· News

More employers paying above the National Living Wage

According to Incomes Data Research’s (IDR) latest survey, employers have responded positively to April's minimum wage uprating and are taking action to improve employee pay.

The IDR’s analysis is based on responses from 56 organisations, three-quarters of which are in the private sector and include the Co-op, Costa Coffee, John Lewis, Tesco and Wilko.

Altogether, the sample covers more than 800,000 employees.

The median lowest pay rate across the survey as a whole is £9.28, some 37p above the National Living Wage (NLW) rate of £8.91.

This is in part because many employers pay their lowest grades above the official minimum.

The importance of paying National Living Wage:

Unilever’s living wage pledge could lift millions out of poverty

National Living Wage increase not enough for frontline workers

Minimum wage boost won't end in-work poverty

Ken Mulkearn, director of research at IDR, said employers paying above the NLW demonstrates change is afoot in the UK employment market.

He told HR magazine: “Research for the Low Pay Commission shows little or no negative employment effects from the introduction of the NLW in 2016, or from successive high increases in it.

“The fact that the latest increase, at 2.2%, is much lower than most of the preceding ones means that the risk of a negative impact from this year’s rise is reduced for most businesses.”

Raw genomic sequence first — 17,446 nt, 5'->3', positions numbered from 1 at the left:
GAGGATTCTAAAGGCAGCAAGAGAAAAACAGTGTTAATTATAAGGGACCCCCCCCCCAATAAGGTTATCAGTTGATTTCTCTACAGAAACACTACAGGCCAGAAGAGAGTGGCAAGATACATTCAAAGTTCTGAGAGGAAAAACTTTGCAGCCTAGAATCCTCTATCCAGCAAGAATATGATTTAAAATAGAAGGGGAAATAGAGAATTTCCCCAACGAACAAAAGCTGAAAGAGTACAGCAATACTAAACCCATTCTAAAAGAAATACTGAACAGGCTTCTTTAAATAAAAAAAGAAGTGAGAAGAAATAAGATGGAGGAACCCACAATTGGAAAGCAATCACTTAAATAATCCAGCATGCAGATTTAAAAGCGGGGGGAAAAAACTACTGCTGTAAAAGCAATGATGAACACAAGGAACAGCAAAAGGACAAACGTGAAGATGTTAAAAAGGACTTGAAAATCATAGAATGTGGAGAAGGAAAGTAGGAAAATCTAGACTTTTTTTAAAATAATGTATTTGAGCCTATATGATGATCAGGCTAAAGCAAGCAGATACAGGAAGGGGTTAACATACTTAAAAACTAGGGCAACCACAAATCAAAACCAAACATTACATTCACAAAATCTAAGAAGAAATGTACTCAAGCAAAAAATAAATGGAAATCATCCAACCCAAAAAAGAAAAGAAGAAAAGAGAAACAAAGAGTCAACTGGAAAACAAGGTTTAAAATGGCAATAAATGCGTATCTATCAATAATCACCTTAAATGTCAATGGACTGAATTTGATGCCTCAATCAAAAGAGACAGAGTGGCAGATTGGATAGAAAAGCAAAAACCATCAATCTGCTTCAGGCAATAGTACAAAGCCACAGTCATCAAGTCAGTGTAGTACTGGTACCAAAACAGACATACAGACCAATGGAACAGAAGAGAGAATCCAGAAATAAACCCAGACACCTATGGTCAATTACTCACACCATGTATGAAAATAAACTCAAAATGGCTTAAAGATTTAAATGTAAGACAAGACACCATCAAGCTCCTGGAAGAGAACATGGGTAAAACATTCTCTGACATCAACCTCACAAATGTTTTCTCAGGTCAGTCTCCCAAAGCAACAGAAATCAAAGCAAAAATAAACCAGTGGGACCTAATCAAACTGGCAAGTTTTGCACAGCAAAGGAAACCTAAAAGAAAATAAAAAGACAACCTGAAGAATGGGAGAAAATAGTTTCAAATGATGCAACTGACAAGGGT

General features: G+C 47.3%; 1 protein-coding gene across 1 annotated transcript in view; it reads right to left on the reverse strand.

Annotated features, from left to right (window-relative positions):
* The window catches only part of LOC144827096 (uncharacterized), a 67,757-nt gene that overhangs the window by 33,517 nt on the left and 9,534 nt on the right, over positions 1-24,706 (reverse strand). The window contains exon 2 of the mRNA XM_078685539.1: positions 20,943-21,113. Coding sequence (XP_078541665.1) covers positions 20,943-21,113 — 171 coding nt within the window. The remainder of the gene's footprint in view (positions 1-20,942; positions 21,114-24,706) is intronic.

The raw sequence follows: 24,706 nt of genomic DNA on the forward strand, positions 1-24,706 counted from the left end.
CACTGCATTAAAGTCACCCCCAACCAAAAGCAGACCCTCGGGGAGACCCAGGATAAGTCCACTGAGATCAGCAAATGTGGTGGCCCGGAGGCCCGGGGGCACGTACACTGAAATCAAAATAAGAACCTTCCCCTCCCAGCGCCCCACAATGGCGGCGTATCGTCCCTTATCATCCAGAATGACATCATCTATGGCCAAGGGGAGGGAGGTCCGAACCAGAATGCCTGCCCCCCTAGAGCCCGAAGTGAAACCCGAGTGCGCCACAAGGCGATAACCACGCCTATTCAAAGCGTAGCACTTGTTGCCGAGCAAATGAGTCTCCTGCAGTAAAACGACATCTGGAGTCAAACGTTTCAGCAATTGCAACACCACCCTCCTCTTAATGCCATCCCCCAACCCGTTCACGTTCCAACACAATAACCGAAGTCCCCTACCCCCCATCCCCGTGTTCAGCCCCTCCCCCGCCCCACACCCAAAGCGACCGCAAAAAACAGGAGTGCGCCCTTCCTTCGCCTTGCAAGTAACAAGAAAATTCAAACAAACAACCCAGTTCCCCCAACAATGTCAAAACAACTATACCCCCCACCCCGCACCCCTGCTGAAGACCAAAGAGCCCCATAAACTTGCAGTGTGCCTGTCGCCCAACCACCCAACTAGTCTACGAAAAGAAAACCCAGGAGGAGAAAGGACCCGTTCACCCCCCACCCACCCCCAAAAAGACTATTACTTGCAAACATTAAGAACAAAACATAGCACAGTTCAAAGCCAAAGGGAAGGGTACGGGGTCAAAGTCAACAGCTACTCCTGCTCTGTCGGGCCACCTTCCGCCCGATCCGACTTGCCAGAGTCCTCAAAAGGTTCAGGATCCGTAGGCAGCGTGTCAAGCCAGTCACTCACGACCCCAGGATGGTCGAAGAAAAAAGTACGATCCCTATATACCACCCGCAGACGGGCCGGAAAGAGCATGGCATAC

However, Mulkearn highlighted some businesses may struggle to pay above the NLW due to impact the pandemic has had on their profits.

“It might be an issue for some, mostly smaller, businesses, whose activity has otherwise been hit by the pandemic and its associated effects,” he said.

Laura Gardiner, director at the Living Wage Foundation, said despite the incredible difficulties of the past year, they’ve seen record numbers of businesses committing to their staff and accrediting as Living Wage Employers.

She told HR magazine: "This has taken our network to almost 8,000 strong.

“They have found that paying the real Living Wage has given their businesses the resilience they need to survive and prosper through the pandemic and beyond. I’d encourage all responsible businesses to consider becoming a Living Wage employer today.”

Employers who placed employees on the furlough scheme over the past year also said they chose to delay the statutory minimum uplift to NLW.

The majority (60%) reported no longer having minimum-wage workers on furlough and the remainder (34%) applied the uplift to pay rates irrespective of whether workers were on furlough leave or not.

The IDR research also found the majority (78%) of employers believe the NLW is set at an appropriate level, whilst a fifth (20%) feel it is too low.

Just 2% said they think it is too high.

Louisa Withers, director at IDR, said: “Some employers also voiced concerns about the knock-on impact of a rising minimum wage on differentials with rates for staff higher up pay structures.”